A new way of delivering drugs to the brain could lead to new treatments for people with Alzheimer's, Parkinson's, motor neurone disease and other neurodegenerative disorders.
Researchers at the University of Oxford found that exosomes, which are tiny particles released by cells, could be used to penetrate the blood-brain barrier to deliver drugs into the brain.
The procedure was also found to reduce the production of enzyme BACE1 - which is believed to aid the product of plaques seen in Alzheimer's disease.
Designed to protect the brain from toxic chemicals, the blood-brain barrier makes it difficult for drugs to reach the cells they need to.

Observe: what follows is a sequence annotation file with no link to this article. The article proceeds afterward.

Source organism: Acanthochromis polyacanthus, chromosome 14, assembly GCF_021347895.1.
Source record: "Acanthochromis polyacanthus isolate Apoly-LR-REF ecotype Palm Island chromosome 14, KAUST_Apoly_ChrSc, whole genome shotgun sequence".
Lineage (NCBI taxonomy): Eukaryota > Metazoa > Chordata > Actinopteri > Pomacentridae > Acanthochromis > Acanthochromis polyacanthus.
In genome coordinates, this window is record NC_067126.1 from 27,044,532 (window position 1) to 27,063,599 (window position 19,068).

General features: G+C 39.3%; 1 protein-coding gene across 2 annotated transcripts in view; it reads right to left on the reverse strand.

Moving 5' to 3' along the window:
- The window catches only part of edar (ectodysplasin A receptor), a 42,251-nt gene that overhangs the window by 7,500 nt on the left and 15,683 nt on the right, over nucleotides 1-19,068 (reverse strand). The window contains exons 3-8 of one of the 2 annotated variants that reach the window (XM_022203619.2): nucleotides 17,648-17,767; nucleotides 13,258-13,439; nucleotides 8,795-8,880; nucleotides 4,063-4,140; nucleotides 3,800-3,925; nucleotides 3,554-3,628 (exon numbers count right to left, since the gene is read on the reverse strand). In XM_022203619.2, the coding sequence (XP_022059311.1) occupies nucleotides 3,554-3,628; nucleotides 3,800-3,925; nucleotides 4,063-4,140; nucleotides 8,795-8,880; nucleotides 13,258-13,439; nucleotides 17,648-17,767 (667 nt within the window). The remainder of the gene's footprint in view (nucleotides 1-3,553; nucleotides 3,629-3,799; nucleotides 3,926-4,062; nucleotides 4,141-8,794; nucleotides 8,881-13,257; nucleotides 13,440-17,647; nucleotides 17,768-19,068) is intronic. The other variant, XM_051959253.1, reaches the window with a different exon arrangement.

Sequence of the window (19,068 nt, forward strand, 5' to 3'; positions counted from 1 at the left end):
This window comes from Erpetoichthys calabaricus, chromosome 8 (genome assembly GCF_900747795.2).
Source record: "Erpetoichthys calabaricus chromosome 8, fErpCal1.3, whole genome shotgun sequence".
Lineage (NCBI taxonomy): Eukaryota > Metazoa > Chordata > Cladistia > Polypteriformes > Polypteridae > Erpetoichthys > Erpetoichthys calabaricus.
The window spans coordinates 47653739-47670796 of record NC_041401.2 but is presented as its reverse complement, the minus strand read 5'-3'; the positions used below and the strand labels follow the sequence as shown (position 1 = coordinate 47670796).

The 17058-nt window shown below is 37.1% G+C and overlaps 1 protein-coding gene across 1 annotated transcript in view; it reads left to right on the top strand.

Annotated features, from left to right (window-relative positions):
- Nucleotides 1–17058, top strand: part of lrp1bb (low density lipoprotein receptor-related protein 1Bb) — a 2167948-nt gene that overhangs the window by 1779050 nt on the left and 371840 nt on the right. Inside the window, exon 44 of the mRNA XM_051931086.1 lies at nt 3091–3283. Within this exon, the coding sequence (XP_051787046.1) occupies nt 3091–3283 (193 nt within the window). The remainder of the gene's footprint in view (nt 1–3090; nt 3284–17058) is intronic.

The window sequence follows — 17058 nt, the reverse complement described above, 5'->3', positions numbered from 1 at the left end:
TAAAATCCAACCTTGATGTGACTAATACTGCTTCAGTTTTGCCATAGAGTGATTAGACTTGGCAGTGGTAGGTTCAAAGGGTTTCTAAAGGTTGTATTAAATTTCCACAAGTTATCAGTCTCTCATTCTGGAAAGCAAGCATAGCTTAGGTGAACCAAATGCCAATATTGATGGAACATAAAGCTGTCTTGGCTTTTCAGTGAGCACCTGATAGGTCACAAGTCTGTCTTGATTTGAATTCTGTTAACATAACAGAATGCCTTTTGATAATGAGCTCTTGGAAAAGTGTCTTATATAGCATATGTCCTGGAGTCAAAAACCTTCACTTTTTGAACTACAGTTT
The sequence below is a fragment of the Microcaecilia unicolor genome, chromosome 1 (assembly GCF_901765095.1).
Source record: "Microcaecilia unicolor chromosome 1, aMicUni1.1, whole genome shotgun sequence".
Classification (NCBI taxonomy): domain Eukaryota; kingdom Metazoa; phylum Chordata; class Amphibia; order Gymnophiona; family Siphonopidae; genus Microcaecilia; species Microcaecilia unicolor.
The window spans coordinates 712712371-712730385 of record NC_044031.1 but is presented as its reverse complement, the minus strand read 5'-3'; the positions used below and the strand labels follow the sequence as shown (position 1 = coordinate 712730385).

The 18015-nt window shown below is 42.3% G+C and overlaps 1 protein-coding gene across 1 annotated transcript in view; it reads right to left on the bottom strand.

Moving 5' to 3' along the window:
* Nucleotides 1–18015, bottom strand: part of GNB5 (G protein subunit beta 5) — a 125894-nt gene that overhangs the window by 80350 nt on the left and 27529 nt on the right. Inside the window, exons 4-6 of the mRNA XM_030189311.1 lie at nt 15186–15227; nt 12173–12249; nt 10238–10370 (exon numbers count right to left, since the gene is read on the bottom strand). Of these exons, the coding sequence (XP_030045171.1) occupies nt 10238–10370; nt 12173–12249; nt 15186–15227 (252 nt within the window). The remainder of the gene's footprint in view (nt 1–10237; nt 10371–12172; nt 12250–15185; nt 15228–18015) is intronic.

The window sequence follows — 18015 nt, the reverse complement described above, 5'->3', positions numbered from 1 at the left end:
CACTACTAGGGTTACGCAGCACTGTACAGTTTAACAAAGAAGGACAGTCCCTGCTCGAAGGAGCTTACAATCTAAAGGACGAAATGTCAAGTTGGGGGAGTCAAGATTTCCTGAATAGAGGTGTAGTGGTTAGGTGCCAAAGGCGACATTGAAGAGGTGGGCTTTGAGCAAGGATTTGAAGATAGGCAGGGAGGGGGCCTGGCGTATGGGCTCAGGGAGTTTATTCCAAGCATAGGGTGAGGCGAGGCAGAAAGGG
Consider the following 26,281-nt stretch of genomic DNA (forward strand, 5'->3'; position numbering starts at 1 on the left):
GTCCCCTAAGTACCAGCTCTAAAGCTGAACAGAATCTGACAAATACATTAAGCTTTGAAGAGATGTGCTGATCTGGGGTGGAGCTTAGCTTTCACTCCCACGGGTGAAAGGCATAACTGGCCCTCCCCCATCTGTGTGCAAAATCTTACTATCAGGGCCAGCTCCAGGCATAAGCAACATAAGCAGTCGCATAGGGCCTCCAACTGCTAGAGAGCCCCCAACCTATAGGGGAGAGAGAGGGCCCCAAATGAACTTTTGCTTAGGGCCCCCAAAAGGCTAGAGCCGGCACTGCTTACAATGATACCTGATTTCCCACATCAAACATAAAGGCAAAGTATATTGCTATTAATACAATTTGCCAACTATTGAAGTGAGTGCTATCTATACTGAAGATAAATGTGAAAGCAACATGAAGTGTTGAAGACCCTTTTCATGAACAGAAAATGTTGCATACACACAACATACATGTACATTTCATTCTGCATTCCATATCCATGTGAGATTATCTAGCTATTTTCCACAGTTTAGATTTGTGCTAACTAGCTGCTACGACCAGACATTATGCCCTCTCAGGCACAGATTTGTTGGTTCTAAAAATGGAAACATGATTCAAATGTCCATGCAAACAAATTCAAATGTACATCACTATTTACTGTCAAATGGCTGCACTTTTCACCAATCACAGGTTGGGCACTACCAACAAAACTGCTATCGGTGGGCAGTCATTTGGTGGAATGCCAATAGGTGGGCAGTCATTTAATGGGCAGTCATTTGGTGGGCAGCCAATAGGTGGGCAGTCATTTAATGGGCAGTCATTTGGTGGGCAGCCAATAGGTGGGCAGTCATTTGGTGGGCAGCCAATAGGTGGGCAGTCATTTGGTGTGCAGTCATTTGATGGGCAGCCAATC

"If this delivery method proves safe in humans, then we may see more effective drugs being made available for people with Alzheimer's in the future," commented Dr Susanne Sorensen of the Alzheimer's Society.
People with Alzheimer's could soon have a highly personalised prognosis of their condition, after research published in the Journal of Alzheimer's Disease identified a biomarker that could be used to track its progress.